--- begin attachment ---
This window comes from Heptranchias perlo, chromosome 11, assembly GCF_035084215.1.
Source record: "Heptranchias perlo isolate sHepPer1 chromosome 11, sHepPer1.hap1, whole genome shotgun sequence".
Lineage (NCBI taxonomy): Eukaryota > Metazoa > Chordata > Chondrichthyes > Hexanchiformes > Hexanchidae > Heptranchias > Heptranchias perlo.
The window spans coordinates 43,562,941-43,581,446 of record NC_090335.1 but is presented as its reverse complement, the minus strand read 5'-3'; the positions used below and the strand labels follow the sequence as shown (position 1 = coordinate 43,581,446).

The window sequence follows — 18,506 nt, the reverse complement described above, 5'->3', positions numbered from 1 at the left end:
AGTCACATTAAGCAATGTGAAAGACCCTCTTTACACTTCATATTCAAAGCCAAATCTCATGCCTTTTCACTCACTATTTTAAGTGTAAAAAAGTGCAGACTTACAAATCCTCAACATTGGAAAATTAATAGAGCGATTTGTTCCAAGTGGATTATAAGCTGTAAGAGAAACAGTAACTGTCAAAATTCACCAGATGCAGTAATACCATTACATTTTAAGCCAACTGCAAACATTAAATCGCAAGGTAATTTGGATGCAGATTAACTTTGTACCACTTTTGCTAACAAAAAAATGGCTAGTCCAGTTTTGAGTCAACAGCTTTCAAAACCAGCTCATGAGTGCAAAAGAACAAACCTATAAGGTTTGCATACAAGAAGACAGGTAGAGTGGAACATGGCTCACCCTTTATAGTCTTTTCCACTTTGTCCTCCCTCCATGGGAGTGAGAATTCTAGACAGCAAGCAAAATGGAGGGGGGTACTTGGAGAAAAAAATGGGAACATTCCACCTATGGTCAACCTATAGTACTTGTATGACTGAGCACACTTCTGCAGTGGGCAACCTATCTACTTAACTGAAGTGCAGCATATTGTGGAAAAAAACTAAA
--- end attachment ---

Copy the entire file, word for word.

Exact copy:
This window comes from Heptranchias perlo, chromosome 11, assembly GCF_035084215.1.
Source record: "Heptranchias perlo isolate sHepPer1 chromosome 11, sHepPer1.hap1, whole genome shotgun sequence".
Lineage (NCBI taxonomy): Eukaryota > Metazoa > Chordata > Chondrichthyes > Hexanchiformes > Hexanchidae > Heptranchias > Heptranchias perlo.
The window spans coordinates 43,562,941-43,581,446 of record NC_090335.1 but is presented as its reverse complement, the minus strand read 5'-3'; the positions used below and the strand labels follow the sequence as shown (position 1 = coordinate 43,581,446).

The window sequence follows — 18,506 nt, the reverse complement described above, 5'->3', positions numbered from 1 at the left end:
AGTCACATTAAGCAATGTGAAAGACCCTCTTTACACTTCATATTCAAAGCCAAATCTCATGCCTTTTCACTCACTATTTTAAGTGTAAAAAAGTGCAGACTTACAAATCCTCAACATTGGAAAATTAATAGAGCGATTTGTTCCAAGTGGATTATAAGCTGTAAGAGAAACAGTAACTGTCAAAATTCACCAGATGCAGTAATACCATTACATTTTAAGCCAACTGCAAACATTAAATCGCAAGGTAATTTGGATGCAGATTAACTTTGTACCACTTTTGCTAACAAAAAAATGGCTAGTCCAGTTTTGAGTCAACAGCTTTCAAAACCAGCTCATGAGTGCAAAAGAACAAACCTATAAGGTTTGCATACAAGAAGACAGGTAGAGTGGAACATGGCTCACCCTTTATAGTCTTTTCCACTTTGTCCTCCCTCCATGGGAGTGAGAATTCTAGACAGCAAGCAAAATGGAGGGGGGTACTTGGAGAAAAAAATGGGAACATTCCACCTATGGTCAACCTATAGTACTTGTATGACTGAGCACACTTCTGCAGTGGGCAACCTATCTACTTAACTGAAGTGCAGCATATTGTGGAAAAAAACTAAA